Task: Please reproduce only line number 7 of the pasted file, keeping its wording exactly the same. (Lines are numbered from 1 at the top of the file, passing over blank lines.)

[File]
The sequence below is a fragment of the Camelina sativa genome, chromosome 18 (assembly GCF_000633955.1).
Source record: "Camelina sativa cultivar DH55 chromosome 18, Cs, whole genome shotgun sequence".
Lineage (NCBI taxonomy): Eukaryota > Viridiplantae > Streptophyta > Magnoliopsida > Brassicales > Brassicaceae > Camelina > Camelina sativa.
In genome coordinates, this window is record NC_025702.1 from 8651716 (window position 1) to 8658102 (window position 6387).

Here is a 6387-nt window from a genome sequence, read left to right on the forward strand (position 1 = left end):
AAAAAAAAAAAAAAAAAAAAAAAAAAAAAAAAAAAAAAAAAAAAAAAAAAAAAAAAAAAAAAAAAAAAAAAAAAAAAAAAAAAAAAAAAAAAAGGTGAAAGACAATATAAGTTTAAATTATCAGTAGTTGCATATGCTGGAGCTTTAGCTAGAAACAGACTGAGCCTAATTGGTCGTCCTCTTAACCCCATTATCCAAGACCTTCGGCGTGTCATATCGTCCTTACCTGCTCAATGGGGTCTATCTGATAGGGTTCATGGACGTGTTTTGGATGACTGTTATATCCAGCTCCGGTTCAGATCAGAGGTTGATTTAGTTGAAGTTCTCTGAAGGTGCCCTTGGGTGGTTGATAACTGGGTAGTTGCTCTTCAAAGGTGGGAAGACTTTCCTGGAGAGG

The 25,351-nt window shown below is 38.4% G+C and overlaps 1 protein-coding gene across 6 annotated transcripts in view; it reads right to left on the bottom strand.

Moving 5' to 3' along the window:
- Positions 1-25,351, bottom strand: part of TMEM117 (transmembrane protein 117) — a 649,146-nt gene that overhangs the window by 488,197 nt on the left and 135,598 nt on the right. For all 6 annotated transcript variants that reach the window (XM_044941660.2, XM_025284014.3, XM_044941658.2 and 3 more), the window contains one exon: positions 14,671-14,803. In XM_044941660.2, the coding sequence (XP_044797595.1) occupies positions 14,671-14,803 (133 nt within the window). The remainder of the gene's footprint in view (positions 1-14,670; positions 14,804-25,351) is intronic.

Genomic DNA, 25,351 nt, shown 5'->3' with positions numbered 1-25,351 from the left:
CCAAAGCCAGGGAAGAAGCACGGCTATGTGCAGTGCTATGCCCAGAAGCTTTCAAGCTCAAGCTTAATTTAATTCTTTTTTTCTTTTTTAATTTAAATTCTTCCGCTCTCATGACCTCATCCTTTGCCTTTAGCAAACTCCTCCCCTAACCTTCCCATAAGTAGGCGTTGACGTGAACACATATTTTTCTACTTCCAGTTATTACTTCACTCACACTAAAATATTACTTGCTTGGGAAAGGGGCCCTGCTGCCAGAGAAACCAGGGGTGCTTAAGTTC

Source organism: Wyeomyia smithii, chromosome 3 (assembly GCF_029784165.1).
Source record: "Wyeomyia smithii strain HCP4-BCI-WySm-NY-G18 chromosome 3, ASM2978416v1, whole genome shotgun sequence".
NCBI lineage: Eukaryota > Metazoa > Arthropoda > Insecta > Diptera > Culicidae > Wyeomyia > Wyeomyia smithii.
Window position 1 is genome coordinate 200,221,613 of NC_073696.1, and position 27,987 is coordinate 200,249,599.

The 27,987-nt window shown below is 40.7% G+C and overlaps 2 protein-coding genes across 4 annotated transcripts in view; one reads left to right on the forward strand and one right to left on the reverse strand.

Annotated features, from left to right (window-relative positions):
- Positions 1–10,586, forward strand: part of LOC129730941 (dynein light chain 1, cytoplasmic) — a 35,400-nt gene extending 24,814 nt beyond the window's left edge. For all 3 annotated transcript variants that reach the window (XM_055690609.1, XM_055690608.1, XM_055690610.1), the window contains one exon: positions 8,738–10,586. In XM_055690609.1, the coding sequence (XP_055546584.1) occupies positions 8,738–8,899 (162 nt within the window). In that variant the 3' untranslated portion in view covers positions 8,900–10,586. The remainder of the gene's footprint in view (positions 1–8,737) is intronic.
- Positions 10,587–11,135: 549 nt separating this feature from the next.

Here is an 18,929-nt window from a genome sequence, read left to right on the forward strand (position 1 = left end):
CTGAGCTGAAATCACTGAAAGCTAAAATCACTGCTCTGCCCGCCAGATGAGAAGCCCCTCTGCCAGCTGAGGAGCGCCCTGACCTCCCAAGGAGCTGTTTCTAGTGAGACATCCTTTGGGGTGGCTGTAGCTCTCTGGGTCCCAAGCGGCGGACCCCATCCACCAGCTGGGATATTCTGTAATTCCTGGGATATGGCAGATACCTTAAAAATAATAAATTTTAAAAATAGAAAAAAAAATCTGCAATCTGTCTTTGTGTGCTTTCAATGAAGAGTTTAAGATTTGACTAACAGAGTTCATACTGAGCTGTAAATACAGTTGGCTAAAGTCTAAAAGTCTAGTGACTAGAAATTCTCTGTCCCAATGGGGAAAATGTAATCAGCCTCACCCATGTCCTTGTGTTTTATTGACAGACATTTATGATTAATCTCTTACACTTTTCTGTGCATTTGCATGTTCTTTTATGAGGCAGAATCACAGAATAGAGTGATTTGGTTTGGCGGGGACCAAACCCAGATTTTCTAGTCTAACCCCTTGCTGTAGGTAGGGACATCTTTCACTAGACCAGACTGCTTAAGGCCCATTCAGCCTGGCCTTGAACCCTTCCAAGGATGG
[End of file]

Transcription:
The 25,351-nt window shown below is 38.4% G+C and overlaps 1 protein-coding gene across 6 annotated transcripts in view; it reads right to left on the bottom strand.